ELECTION 2015: Kootenay-Columbia candidates questioned at Creston forum, Part 2

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  • Oct. 6, 2015 7:00 p.m.
Clockwise from top left: Bill Green (Green)

Clockwise from top left: Bill Green (Green)

More than 200 people got a couple of hours on Oct. 1 to get to know their federal election candidates —Bill Green (Green), Don Johnston (LIberal), Wayne Stetski (New Democrat), David Wilks (Conservative) — at a forum sponsored by Creston Valley Chamber of Commerce.

Following is Part 2 of a summary (Part 1 here, Part 3 here) of questions and the candidates’ responses:


Q: What would you do to encourage family farms?

Johnston: The aging of current farmers is an important issue and a Liberal government would find ways to assist young farmers with capital and debt costs. Farmers need “a safety net” because with climate change agriculture is increasingly risky.

Stetski: “We need to make farming economically viable.” Provincial and federal governments have deserted farmers in the last 10 years. More is needed in the way of research and testing support.

Green: While “some consolidation” can be positive for family farms, the real problem is ownership by corporations. Policies and supports specific to family farms are needed, as is increased support of farmers’ markets.

Wilks: Three funding programs are in place to support agriculture. An education program to teach about the cost of farming is needed because new young farmers can need as much as a $5-6 million investment in land and equipment to get started.


Q: Will you implement the recommendations of the Truth and Reconciliation Commission?

Stetski: The findings of the commission are “very broad” and “we will implement them.” The process starts by recognizing that what we have done is “cultural genocide”. The report “goes along way in telling us how to get there” as far as addressing issues goes.

Green: “It should be a defining issue in this election.” He cited Yaqan Nukiy School, which also has non-First Nation students, as “a start to reconciliation.” Governments need to stop activities, like the proposed Jumbo development, that affect other cultures.

Wilks: “It is important to move forward with First Nations issues so they have their independence.” Creation of First Nations health authorities and focusing on health, culture and language is key. The First Nations Transparency Act has made leaders more accountable for the way money is spent and the Conservatives have committed $2.3 billion for reserve housing.

Johnston: The Liberals will create an inquiry into the missing and murdered indigenous women issue. “We need to build a new reality”, he said, describing the Indian Act as a colonial piece of legislation that “is well past its best-before date.” We must create one Canada for everybody.


Q: What effect would the Trans-Pacific Partnership (TTP) trade agreement have on the local dairy industry?

Green: Fair trade should put sovereignty and human rights first. The Green Party is deeply opposed to the TTP, which “was negotiated in the worst possible circumstances by a government that desperately wants this.” The agreement supports corporations at the expense of individuals and nations. “I am proud of our supply management systems. There should be less emphasis on trade and more local focus because of the carbon footprint trade creates.”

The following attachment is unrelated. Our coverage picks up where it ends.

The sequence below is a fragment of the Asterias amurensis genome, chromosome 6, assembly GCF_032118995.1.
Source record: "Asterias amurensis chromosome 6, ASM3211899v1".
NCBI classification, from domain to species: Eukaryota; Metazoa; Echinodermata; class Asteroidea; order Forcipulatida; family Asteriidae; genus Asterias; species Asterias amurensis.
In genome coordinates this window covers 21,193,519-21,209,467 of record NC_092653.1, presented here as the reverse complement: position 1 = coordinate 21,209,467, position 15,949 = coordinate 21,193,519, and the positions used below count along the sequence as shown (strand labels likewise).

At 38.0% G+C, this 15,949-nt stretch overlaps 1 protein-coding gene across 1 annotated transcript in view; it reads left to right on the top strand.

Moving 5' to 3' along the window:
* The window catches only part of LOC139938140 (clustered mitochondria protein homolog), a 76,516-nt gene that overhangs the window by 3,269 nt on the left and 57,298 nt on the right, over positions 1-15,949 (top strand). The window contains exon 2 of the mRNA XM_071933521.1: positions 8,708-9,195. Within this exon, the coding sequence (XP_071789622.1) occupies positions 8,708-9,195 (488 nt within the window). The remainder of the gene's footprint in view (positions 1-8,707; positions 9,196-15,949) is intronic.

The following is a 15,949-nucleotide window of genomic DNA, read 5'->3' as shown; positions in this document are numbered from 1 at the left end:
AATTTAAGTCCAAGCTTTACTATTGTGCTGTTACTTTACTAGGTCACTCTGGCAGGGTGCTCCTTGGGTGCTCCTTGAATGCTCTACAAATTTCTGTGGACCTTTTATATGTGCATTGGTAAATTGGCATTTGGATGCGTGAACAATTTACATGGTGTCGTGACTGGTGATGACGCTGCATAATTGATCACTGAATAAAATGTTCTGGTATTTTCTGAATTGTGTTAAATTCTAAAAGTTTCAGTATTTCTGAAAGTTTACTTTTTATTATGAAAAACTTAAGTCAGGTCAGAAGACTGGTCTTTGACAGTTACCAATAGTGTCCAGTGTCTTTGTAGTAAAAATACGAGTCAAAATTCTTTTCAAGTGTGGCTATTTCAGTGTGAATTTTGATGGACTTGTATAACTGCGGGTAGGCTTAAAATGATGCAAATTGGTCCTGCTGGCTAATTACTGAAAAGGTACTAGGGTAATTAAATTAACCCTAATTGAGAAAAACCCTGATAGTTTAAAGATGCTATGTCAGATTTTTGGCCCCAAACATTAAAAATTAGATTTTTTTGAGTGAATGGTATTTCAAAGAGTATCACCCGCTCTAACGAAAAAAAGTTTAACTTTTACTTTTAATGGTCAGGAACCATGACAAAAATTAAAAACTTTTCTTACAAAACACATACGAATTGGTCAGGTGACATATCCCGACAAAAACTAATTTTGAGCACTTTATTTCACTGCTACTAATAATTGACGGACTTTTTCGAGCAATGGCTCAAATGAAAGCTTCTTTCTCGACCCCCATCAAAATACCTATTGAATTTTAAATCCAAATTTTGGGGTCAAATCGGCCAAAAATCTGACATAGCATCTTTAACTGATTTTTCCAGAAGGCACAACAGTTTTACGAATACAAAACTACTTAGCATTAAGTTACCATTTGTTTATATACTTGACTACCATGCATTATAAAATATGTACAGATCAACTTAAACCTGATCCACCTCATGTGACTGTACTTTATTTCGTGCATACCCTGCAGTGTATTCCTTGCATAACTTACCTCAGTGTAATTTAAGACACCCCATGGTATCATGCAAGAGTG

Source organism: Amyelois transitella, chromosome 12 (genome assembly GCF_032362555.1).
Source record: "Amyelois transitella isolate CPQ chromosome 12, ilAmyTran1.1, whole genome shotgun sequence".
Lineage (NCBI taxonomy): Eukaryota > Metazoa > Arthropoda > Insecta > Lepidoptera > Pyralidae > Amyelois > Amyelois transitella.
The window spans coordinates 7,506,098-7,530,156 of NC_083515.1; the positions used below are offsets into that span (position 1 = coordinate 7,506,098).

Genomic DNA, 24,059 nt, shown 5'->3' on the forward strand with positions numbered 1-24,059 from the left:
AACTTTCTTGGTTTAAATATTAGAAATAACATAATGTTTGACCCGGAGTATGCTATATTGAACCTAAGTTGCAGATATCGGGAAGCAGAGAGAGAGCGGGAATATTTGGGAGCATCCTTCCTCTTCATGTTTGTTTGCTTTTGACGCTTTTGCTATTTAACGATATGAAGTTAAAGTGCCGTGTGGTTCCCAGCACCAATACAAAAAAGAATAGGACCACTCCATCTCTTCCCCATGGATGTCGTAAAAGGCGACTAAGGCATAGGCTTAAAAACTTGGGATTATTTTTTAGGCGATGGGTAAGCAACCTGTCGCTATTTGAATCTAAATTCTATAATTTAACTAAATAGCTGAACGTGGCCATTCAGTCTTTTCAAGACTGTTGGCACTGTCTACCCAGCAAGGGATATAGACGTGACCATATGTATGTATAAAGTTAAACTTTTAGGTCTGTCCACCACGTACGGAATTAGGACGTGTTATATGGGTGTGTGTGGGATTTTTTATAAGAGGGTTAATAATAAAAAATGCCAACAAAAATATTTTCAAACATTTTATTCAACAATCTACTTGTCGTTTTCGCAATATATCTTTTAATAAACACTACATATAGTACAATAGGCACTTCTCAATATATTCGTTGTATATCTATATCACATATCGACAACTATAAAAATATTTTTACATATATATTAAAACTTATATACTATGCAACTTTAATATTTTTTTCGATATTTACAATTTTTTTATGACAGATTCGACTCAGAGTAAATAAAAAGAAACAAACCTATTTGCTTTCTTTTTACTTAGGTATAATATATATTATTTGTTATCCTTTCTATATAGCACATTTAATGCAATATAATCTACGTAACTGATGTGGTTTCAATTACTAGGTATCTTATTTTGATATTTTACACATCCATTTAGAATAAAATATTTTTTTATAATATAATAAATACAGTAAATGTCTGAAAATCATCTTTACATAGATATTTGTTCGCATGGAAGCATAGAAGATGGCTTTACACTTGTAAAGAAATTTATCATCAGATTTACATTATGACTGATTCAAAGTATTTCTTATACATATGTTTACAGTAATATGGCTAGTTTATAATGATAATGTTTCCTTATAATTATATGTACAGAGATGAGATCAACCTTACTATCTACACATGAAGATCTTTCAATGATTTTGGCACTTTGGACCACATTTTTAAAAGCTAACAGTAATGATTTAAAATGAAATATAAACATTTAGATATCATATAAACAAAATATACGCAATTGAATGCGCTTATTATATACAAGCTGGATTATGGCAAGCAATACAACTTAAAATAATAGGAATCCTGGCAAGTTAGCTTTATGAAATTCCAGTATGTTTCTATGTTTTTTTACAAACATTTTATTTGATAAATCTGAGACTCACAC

Wilks: “I don’t know more than anyone else” about the TPP. Supply management is a cornerstone in Canadian agricultural policy and the Conservatives are committed to retain it.

Johnston: “It scares the heck out of me.” He is suspicious that the timing of the negotiations was set to benefit the Conservative Party in the election campaign and that “trade deals haven’t prevented trade deficits.”

Stetski: If the Conservatives support Canadian supply management systems, “How do you sell a wheat board to Saudi Arabia?” The NDP has a national food strategy. He said that “it is totally unethical to negotiate a trade deal three weeks before an election when you are no longer going to be the prime minister.” Supply management is important to our economy, and in the TPP, corporations will win and farmers and people in our communities will lose.


Q: Do you favour a proportional representation electoral system?

Wilks: Three provincial referendums on proportional representation have failed. “The present system is a good one and we will stick with it.”

Johnston: Canadians feel that their votes don’t count and a Liberal government would introduce a proportional representation system within 18 months of its formation.

Stetski: Proportional representation is part of the NDP platform to restore democracy in Canada and it will be in place for the 2019 federal election.

Green: “Fixing our democracy is a passion of mine.” Referendums on proportional representation failed because the governments of the day did not support them. An all-party committee would travel the country to hear from Canadians before creating a proportional representation system.


Q: What will you do about neonicotinoids, which contribute to bee colony collapses?

Johnston: “We really need to bring science back to the table.” A moratorium should be put in place on the use of chemicals before we understand the impacts of their use.

Stetski: “I’m so old I read Silent Spring by Rachel Carson.” Science needs to be the determining factor in the use of chemicals in agriculture. Clear food labeling should be required.

Green: Biodiversity should be considered. When there is a risk of harm, decisions “should err on the side of the ecosystem and human health.” The Green Party would reinvest in science across the country, adding $75 million to restore our ability to assess the impacts of chemicals and other issues.

Wilks: Science is being used to address the problems through Health Canada, which is encouraging dust reduction when planting treated seeds.